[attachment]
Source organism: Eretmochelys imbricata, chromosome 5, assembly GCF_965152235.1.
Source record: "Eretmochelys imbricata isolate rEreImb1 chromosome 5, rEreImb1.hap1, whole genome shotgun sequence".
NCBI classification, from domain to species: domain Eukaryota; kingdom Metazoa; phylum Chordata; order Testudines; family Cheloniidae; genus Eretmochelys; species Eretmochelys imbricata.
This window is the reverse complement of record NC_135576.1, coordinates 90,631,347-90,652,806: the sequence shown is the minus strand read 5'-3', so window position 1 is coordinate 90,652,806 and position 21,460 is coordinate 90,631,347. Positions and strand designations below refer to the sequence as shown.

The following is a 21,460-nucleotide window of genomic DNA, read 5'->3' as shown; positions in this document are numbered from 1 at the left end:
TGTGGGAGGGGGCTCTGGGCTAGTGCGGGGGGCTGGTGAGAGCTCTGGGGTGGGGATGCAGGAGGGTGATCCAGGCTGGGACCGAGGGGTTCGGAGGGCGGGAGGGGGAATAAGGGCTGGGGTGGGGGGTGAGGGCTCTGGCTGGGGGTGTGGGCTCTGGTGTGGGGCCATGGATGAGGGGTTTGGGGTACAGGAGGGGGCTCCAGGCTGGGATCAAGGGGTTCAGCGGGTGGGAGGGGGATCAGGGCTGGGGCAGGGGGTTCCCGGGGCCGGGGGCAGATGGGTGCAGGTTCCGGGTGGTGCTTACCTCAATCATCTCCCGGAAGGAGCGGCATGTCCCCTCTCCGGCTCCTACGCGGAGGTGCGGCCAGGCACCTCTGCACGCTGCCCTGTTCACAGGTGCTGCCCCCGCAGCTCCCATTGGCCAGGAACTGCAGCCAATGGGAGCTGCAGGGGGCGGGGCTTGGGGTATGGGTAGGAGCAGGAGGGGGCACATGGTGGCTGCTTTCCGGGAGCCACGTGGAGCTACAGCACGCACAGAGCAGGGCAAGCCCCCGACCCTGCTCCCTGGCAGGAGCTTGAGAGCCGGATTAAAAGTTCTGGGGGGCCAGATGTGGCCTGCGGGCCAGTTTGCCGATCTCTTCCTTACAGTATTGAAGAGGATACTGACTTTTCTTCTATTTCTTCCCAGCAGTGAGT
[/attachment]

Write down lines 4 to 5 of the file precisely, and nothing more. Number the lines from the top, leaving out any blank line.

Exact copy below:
This window is the reverse complement of record NC_135576.1, coordinates 90,631,347-90,652,806: the sequence shown is the minus strand read 5'-3', so window position 1 is coordinate 90,652,806 and position 21,460 is coordinate 90,631,347. Positions and strand designations below refer to the sequence as shown.

The following is a 21,460-nucleotide window of genomic DNA, read 5'->3' as shown; positions in this document are numbered from 1 at the left end: